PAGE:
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Samsung only has itself to blame for spoiling its product launch events


Last updated: August 1st, 2019 at 15:52 UTC+02:00

There hasn't been much to look forward to during Samsung's Unpacked product launch events over the past few years. Rumors and reports aside, actual press renders of unreleased devices start showing up in glorious high resolution weeks before the launch. Consequently, the element of surprise is taken away and you kind of feel like meh when watching the event.

We're big fans of Samsung here at SamMobile. No surprises there. We provide extensive coverage for its devices, firmware updates, new features and often share exclusive information for upcoming products with our readers. Those who have been with us for long will have noticed that we no longer leak renders of Samsung's new mobile devices ourselves.

That's not because we don't know how to get them or know why they're mostly leaked through Twitter. We made a conscious decision to no longer leak press renders because it feels like scoring a cheap win. It's just a matter of being quicker than everybody else which is why you see these renders first cropping up on Twitter and not on sites like ours. It only takes a few seconds to tweet out images, after all.

The age of “blurrycam” leaks is over. Those were the real leaks, originating from R&D labs and production lines. They created a sense of excitement about the device and you could never be absolutely certain about what you saw, as opposed to official press renders that lay everything bare. Here's the device, take a good look at it, on to the next one. As I said, it's a cheap win.

How we feel about leaking press renders

We are of the view that these press render leaks weeks and often even months before the actual launch just kill the excitement. There are many fans who would prefer that the element of surprise not be taken away before the event. That's something we're also mindful of when deciding what to and what not to leak, so we focus more on finding out information about new products and detail that in an exclusive article. It helps keep fans interested without ruining the surprise.

Even when we do decide to leak actual images of a new device, we stick to low-resolution pictures. That's another conscious decision, something you may have noticed with our recent leaks of live Galaxy Tab S6 and Galaxy Watch Active 2 pictures, posted weeks before the usual barrage of press renders surfaced. We decided not to leak any actual images of the Galaxy Note 10 since not only would that have been riskier for all of the people involved but also because we know many of our readers wouldn't like that as well.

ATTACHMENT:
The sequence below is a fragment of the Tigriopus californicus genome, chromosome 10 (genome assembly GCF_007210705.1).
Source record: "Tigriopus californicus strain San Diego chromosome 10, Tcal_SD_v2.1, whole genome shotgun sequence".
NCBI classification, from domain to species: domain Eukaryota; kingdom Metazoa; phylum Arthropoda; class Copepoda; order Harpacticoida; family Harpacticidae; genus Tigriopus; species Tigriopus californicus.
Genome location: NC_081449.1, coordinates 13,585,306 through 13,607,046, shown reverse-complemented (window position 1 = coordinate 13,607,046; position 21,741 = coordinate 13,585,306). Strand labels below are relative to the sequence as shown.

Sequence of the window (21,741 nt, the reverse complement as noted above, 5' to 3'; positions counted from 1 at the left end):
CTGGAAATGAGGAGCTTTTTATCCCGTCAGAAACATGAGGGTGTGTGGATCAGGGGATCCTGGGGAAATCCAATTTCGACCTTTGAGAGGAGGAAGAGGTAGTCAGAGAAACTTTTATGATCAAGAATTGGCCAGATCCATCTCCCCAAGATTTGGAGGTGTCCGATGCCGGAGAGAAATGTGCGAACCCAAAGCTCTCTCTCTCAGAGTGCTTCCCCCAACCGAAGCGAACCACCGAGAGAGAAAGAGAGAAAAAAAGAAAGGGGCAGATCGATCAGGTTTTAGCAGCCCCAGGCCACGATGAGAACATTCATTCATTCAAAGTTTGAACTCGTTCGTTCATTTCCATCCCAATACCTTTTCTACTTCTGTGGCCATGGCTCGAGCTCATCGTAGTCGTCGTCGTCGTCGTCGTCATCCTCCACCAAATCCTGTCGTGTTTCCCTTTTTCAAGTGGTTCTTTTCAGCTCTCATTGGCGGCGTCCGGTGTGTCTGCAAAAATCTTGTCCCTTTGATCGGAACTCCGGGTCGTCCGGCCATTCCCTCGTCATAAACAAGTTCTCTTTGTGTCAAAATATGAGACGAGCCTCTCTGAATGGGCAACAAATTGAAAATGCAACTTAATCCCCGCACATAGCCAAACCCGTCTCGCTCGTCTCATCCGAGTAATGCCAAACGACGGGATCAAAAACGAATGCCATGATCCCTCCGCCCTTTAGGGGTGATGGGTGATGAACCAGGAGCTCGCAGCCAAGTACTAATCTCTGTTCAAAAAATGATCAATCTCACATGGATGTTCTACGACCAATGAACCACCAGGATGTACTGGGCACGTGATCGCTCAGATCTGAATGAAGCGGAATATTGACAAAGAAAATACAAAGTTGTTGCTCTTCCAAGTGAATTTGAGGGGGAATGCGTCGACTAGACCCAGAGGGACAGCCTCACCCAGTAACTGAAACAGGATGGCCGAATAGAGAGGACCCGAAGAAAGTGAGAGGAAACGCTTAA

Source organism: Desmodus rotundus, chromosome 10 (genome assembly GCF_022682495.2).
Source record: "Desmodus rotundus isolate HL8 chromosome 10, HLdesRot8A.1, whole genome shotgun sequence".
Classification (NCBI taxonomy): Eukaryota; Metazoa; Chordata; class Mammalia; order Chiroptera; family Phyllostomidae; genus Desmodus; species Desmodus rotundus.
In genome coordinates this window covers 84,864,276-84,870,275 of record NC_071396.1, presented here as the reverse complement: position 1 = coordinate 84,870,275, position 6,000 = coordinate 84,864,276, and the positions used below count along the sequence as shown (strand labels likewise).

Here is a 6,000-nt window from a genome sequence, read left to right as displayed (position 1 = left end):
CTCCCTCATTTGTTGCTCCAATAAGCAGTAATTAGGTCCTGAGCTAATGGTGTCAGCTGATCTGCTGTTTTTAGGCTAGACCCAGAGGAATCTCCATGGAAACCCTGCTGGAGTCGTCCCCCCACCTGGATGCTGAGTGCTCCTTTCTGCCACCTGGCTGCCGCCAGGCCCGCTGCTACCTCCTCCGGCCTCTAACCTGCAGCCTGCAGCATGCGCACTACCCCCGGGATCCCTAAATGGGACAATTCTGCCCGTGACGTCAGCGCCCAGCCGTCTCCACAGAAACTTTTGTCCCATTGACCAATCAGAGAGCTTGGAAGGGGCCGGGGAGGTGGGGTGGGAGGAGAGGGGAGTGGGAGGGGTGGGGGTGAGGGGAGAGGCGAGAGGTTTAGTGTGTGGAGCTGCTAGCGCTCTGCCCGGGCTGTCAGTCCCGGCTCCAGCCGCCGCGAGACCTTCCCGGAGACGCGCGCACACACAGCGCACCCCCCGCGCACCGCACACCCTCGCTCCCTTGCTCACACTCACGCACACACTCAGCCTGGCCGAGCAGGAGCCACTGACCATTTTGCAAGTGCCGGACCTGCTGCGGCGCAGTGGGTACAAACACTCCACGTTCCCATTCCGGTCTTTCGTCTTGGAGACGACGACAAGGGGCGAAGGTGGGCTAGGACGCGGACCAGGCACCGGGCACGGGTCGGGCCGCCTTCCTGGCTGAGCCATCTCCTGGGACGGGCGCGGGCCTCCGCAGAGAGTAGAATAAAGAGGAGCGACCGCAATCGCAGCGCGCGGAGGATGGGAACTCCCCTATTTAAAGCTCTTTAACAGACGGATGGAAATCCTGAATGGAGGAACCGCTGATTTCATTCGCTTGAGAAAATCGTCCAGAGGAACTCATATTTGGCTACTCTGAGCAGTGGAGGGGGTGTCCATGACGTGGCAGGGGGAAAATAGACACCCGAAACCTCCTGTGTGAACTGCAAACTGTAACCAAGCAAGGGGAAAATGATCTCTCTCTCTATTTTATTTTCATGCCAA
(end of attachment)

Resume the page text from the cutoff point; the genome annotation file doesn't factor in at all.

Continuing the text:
As Samsung fans, it is disappointing for us to see the company lose the element of surprise for products that it works so hard on. Even before it has had a chance to talk about the product, renders are circulated and people form their opinions based on them without ever having seen the device in person or having first heard what Samsung has to say about it. Who is to blame here, though? Does it lie with Samsung or with those that deploy certain tricks to get these renders?

Samsung could put a stop to this if it wanted

As I mentioned in the very beginning, Samsung only has itself to blame. It sends these renders and other associated marketing material to partners across the globe weeks before the official launch. Once they're out, they're out. The company can't do anything to control when they leak and it usually happens within days, if not hours. Yet, the company has shown us that it can keep a lid on things when it really matters.

Ever wonder why no Galaxy Fold renders were leaked before it was unveiled earlier this year? Samsung didn't do what it normally does with renders for the Galaxy Fold. There was an unprecedented level of secrecy with that device as Samsung wanted to be the one to set the narrative. We'd prefer that the company gave the same treatment to its other devices as well, at least the flagships.

One can understand that there is a business compulsion for Samsung to provide its partners across the globe with marketing materials. They're the ones supposed to help it sell its devices after all. Does it have to do that such a long time before the event, even though it knows that they will immediately leak online? We're aware that Samsung isn't too happy about how these renders find their way online, but then again, it's the one that's making it so easy for leakers to get them in the first place. Samsung could put a stop to it if it wanted and yet it doesn't change a thing.

Keep these product renders secret, we say, and if the compulsion to share them with partners can't be managed, then perhaps just send them the day of the Unpacked event. Samsung could learn a thing or two from car manufacturers. You see spy shots of new cars all the time yet you never get to see the renders before the cars are actually unveiled (okay, so cars aren't sold across as many third-party retailers as smartphones, but you get the gist).

We'd love to know how you feel about these leaked renders, and if you feel that leakers do fans a disservice in their race to just be the first to leak them. Let's get a conversation started in the comments section.